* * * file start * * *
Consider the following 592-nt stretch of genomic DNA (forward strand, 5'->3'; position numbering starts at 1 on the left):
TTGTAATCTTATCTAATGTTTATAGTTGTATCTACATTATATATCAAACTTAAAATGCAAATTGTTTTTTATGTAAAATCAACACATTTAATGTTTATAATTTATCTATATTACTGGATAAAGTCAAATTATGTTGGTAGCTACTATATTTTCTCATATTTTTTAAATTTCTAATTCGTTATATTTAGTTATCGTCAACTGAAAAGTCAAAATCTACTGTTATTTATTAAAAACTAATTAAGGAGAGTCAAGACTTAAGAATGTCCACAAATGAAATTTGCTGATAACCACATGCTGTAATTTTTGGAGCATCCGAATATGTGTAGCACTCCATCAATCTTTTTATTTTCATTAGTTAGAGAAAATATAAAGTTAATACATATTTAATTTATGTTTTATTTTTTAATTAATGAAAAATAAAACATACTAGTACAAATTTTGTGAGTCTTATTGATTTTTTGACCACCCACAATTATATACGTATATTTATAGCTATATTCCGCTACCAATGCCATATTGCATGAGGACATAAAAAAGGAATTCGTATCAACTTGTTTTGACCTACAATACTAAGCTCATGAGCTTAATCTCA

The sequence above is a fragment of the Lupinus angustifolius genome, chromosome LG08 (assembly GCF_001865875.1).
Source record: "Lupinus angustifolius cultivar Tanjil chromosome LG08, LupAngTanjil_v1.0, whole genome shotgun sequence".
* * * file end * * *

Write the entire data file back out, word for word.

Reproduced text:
Consider the following 592-nt stretch of genomic DNA (forward strand, 5'->3'; position numbering starts at 1 on the left):
TTGTAATCTTATCTAATGTTTATAGTTGTATCTACATTATATATCAAACTTAAAATGCAAATTGTTTTTTATGTAAAATCAACACATTTAATGTTTATAATTTATCTATATTACTGGATAAAGTCAAATTATGTTGGTAGCTACTATATTTTCTCATATTTTTTAAATTTCTAATTCGTTATATTTAGTTATCGTCAACTGAAAAGTCAAAATCTACTGTTATTTATTAAAAACTAATTAAGGAGAGTCAAGACTTAAGAATGTCCACAAATGAAATTTGCTGATAACCACATGCTGTAATTTTTGGAGCATCCGAATATGTGTAGCACTCCATCAATCTTTTTATTTTCATTAGTTAGAGAAAATATAAAGTTAATACATATTTAATTTATGTTTTATTTTTTAATTAATGAAAAATAAAACATACTAGTACAAATTTTGTGAGTCTTATTGATTTTTTGACCACCCACAATTATATACGTATATTTATAGCTATATTCCGCTACCAATGCCATATTGCATGAGGACATAAAAAAGGAATTCGTATCAACTTGTTTTGACCTACAATACTAAGCTCATGAGCTTAATCTCA

The sequence above is a fragment of the Lupinus angustifolius genome, chromosome LG08 (assembly GCF_001865875.1).
Source record: "Lupinus angustifolius cultivar Tanjil chromosome LG08, LupAngTanjil_v1.0, whole genome shotgun sequence".